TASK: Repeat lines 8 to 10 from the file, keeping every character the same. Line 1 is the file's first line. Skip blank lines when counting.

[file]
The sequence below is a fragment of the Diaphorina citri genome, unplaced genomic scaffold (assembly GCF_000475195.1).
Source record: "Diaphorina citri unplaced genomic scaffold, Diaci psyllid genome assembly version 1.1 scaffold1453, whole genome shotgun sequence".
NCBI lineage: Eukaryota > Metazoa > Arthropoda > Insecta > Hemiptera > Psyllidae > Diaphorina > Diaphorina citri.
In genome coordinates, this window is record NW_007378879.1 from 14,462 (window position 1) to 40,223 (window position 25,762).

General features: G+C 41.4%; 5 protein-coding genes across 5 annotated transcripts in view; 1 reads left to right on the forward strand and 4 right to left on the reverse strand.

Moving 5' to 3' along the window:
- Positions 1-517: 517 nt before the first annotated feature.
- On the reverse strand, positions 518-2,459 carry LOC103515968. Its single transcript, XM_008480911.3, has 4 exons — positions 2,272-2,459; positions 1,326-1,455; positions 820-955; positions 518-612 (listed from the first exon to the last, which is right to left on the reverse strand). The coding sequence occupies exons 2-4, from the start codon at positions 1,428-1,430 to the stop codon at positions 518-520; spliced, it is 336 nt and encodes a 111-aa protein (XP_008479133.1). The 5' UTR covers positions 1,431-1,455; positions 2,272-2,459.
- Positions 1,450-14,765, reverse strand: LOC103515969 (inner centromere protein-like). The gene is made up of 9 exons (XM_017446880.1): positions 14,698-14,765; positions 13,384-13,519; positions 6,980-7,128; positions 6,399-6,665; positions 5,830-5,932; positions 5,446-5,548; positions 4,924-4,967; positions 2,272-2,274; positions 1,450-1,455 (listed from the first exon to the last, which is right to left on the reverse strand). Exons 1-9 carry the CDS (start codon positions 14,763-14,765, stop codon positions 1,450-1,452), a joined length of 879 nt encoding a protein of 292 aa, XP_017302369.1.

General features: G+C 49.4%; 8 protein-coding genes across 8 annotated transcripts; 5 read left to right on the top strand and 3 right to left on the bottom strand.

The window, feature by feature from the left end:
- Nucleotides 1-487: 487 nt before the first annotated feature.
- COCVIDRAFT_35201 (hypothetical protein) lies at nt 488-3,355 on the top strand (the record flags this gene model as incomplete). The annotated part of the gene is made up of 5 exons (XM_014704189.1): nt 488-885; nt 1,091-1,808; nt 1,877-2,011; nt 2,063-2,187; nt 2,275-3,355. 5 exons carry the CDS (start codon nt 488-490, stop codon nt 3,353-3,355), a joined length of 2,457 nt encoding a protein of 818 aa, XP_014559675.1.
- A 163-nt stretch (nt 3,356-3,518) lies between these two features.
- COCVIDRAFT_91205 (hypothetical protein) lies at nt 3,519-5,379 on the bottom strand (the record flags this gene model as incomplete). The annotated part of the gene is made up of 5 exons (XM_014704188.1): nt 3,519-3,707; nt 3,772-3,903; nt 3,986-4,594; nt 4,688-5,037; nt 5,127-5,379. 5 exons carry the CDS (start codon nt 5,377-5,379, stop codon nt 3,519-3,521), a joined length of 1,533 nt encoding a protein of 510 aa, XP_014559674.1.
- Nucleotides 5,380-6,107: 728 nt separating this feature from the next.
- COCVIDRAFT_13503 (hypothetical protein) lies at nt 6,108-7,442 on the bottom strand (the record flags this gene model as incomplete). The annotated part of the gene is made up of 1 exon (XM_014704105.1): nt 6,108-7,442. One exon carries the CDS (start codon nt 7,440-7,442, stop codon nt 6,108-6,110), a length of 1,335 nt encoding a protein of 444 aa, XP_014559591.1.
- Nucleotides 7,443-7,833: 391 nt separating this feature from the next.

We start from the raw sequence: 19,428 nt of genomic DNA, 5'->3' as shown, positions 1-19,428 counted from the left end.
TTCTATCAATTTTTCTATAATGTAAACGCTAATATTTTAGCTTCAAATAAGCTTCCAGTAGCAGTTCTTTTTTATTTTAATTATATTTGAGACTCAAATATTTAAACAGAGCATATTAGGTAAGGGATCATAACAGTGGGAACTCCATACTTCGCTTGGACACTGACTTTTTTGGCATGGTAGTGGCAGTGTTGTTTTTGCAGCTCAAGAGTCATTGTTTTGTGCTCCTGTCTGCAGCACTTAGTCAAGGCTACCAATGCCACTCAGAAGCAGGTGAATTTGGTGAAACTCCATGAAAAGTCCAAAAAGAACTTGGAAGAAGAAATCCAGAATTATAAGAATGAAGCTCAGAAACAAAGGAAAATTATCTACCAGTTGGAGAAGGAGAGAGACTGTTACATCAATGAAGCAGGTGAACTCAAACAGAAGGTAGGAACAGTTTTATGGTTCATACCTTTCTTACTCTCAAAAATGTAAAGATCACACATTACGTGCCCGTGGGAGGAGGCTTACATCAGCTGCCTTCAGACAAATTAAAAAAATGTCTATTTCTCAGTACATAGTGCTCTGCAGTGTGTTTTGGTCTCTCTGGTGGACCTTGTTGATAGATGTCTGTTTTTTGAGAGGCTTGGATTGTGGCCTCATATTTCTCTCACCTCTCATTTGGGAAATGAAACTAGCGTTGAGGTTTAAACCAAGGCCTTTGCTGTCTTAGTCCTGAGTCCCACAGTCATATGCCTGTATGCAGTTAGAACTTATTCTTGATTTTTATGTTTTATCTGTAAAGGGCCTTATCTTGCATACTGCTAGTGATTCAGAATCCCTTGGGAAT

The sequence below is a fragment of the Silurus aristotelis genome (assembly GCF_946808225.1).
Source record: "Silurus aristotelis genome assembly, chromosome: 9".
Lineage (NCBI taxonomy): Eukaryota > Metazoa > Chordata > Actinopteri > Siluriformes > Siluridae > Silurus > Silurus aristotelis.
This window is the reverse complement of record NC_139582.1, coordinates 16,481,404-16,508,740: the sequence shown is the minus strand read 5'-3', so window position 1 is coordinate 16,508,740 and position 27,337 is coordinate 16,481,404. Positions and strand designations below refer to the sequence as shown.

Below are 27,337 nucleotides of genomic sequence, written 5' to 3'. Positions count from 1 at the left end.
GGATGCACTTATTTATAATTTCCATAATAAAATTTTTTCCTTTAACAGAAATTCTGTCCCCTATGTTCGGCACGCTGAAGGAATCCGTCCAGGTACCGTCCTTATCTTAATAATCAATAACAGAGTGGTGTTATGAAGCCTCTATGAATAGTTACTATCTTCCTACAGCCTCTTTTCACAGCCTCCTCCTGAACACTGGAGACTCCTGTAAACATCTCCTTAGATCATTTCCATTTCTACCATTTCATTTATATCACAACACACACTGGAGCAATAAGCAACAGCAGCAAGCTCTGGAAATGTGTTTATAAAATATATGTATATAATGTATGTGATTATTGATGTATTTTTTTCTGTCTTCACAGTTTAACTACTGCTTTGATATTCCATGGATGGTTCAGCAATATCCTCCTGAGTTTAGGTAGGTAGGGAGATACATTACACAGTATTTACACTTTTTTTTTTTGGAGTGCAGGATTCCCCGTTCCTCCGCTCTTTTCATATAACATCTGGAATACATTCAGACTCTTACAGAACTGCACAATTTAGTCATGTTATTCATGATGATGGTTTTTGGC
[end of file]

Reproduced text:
- On the reverse strand, positions 518-2,459 carry LOC103515968. Its single transcript, XM_008480911.3, has 4 exons — positions 2,272-2,459; positions 1,326-1,455; positions 820-955; positions 518-612 (listed from the first exon to the last, which is right to left on the reverse strand). The coding sequence occupies exons 2-4, from the start codon at positions 1,428-1,430 to the stop codon at positions 518-520; spliced, it is 336 nt and encodes a 111-aa protein (XP_008479133.1). The 5' UTR covers positions 1,431-1,455; positions 2,272-2,459.
- Positions 1,450-14,765, reverse strand: LOC103515969 (inner centromere protein-like). The gene is made up of 9 exons (XM_017446880.1): positions 14,698-14,765; positions 13,384-13,519; positions 6,980-7,128; positions 6,399-6,665; positions 5,830-5,932; positions 5,446-5,548; positions 4,924-4,967; positions 2,272-2,274; positions 1,450-1,455 (listed from the first exon to the last, which is right to left on the reverse strand). Exons 1-9 carry the CDS (start codon positions 14,763-14,765, stop codon positions 1,450-1,452), a joined length of 879 nt encoding a protein of 292 aa, XP_017302369.1.

General features: G+C 49.4%; 8 protein-coding genes across 8 annotated transcripts; 5 read left to right on the top strand and 3 right to left on the bottom strand.